skip to main content


Title: Climate, soil and plant functional types as drivers of global fine-root trait variation

Ecosystem functioning relies heavily on below-ground processes, which are largely regulated by plant fine-roots and their functional traits. However, our knowledge of fine-root trait distribution relies to date on local- and regional-scale studies with limited numbers of species, growth forms and environmental variation. We compiled a world-wide fine-root trait dataset, featuring 1115 species from contrasting climatic areas, phylogeny and growth forms to test a series of hypotheses pertaining to the influence of plant functional types, soil and climate variables, and the degree of manipulation of plant growing conditions on species fine-root trait variation. Most particularly, we tested the competing hypotheses that fine-root traits typical of faster return on investment would be most strongly associated with conditions of limiting versus favourable soil resource availability. We accounted for both data source and species phylogenetic relatedness. We demonstrate that: (i) Climate conditions promoting soil fertility relate negatively to fine-root traits favouring fast soil resource acquisition, with a particularly strong positive effect of temperature on fine-root diameter and negative effect on specific root length (SRL), and a negative effect of rainfall on root nitrogen concentration; (ii) Soil bulk density strongly influences species fine-root morphology, by favouring thicker, denser fine-roots; (iii) Fine-roots from herbaceous speciesmore » are on average finer and have higher SRL than those of woody species, and N 2-fixing capacity positively relates to root nitrogen; and (iv) Plants growing in pots have higher SRL than those grown in the field. Synthesis. This study reveals both the large variation in fine-root traits encountered globally and the relevance of several key plant functional types and soil and climate variables for explaining a substantial part of this variation. Climate, particularly temperature, and plant functional types were the two strongest predictors of fine-root trait variation. High trait variation occurred at local scales, suggesting that wide-ranging below-ground resource economics strategies are viable within most climatic areas and soil conditions.« less
ORCiD logo [1] ;  [2] ;  [1] ;  [3] ;  [4] ;  [1] ;  [5] ;  [2] ;  [1] ; ORCiD logo [6] ;  [7] ;  [8] ;  [9] ;  [10] ;  [11] ;  [12] ;  [13] ;  [14] ;  [15] ;  [16] more »;  [17] ;  [18] ;  [19] ;  [20] ;  [21] ;  [22] ;  [23] ;  [1] « less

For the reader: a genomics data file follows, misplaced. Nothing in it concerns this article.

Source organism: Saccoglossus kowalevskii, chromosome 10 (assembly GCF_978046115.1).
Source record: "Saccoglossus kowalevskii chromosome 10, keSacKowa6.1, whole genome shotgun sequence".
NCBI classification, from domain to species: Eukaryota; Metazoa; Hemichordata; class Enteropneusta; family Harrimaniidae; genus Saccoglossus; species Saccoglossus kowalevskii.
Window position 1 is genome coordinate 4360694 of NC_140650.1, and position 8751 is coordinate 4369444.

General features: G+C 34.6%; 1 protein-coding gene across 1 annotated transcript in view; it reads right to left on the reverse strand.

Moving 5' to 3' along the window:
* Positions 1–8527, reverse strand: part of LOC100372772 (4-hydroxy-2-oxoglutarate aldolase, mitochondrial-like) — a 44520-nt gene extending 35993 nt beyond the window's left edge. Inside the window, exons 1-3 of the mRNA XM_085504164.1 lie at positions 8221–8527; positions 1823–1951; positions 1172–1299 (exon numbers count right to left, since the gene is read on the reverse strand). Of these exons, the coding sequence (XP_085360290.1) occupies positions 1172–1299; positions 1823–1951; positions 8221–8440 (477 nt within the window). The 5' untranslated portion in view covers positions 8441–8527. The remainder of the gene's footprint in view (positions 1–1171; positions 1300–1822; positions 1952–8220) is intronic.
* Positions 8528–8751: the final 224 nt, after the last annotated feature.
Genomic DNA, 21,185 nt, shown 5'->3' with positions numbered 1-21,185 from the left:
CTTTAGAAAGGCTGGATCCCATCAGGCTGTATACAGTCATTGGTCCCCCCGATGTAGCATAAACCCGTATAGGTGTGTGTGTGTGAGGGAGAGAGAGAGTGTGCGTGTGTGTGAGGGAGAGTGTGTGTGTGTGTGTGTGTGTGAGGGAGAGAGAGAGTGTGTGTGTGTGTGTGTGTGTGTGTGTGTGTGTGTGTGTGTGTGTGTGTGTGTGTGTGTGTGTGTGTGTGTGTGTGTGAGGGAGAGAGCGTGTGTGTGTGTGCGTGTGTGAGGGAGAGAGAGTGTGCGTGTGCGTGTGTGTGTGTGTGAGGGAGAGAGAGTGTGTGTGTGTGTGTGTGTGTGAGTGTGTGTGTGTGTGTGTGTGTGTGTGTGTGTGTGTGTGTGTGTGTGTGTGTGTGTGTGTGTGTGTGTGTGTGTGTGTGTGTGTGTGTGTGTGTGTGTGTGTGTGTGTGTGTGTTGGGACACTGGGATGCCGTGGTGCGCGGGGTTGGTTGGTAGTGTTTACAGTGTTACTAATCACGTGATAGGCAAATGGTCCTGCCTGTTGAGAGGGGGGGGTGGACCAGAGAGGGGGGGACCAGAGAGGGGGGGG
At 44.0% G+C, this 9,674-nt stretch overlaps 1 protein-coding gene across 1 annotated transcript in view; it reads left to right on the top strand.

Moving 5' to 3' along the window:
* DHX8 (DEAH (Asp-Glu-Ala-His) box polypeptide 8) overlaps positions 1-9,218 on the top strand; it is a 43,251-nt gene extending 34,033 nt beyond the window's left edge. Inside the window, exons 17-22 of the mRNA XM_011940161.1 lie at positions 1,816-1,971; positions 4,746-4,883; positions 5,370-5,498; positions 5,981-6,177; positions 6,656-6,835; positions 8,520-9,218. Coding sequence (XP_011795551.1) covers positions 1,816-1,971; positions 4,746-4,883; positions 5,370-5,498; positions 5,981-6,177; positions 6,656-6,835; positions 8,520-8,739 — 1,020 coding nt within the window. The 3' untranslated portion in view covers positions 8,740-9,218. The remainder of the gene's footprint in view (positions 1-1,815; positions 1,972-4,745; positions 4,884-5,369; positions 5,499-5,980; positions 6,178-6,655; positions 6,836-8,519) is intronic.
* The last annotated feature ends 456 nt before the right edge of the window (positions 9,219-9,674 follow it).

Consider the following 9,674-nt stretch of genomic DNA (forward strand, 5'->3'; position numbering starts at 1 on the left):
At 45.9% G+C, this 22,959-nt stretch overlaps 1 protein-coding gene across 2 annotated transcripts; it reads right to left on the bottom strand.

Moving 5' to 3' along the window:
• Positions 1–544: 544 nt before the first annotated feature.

1. Univ. de Montpellier (France). Centre d'Ecologie Fonctionnelle et Evolutive; Univ. Paul-Valery Montpellier (France)
  2. Kent State Univ., Kent, OH (United States). Dept. of Biological Sciences
  3. Jonah Ventures, Manhattan, KS (United States)
  4. Univ. of Minnesota, St. Paul, MN (United States). Dept. of Plant Biology
  5. Univ. de Montpellier (France). Centre d'Ecologie Fonctionnelle et Evolutive; Univ. Paul-Valery Montpellier (France); Centre de recherche de Toulouse, Castanet-Tolosan Cedex (France)
  6. Oak Ridge National Lab. (ORNL), Oak Ridge, TN (United States). Climate Change Science Inst. and Environmental Sciences Division
  7. Univ. of Rennes, Rennes (France). ECOBIO Unit
  8. US Dept. of Agriculture (USDA)., Fort Collins, CO (United States). Agricultural Research Service (ARS), Water Management Research Unit
  9. Vrije Univ., Amsterdam (Netherlands). Systems Ecology, Dept. of Ecological Sciences
  10. Hangzhou Normal Univ., Hangzhou (China). Key Lab. of Hangzhou City for Ecosystem Protection and Restoration, College of Life and Environmental Sciences
  11. Chinese Academy of Sciences (CAS), Beijing (China). Key Lab. of Ecosystem Network Observation and Modeling, Inst. of Geographic Sciences and Natural Resources Research
  12. Univ. of Minnesota, St. Paul, MN (United States). Dept. of Ecology, Evolution and Behavior
  13. Landcare Research, Lincoln (New Zealand)
  14. Univ. of Quebec, Montreal, QC (Canada). Dept. des sciences biologiques
  15. Kyoto Univ. (Japan). Graduate School of Agriculture
  16. Moscow State Lomonosov Univ., Moscow (Russia). Dept. of Geobotany
  17. Institut National de la Recherche Agronomique (INRA), Clermont-Ferrand (France)
  18. Univ. of Minnesota, St. Paul, MN (United States). Dept. of Forest Resources; Western Sydney Univ., Penrith, NSW (Australia). Hawkesbury Inst. for the Environment
  19. Univ. de Cordoba (Spain). Area de Ecologia
  20. Norwegian Univ. of Science and Technology, Trondheim (Norway)
  21. Leiden Univ. (Netherlands). Conservation Biology Dept., Inst. of Environmental Sciences
  22. Western Sydney Univ., Penrith, NSW (Australia). Hawkesbury Inst. for the Environment
  23. Swedish Univ. of Agricultural Sciences (SLU), Umea (Sweden). Dept. of Forest Ecology and Management
Publication Date:
Grant/Contract Number:
AC05-00OR22725; 14-50-00029
Accepted Manuscript
Journal Name:
Journal of Ecology
Additional Journal Information:
Journal Volume: 105; Journal Issue: 5; Journal ID: ISSN 0022-0477
Research Org:
Oak Ridge National Lab. (ORNL), Oak Ridge, TN (United States)
Sponsoring Org:
USDOE Office of Science (SC), Biological and Environmental Research (BER) (SC-23); European Union (EU); Russian Science Foundation (RNF)
Country of Publication:
United States
54 ENVIRONMENTAL SCIENCES; climate; database; fine roots; functional biogeography; functional traits; N2-fixation; phylogeny; plant growth form; plant resource economics; soil properties
OSTI Identifier:
Alternate Identifier(s):
OSTI ID: 1375087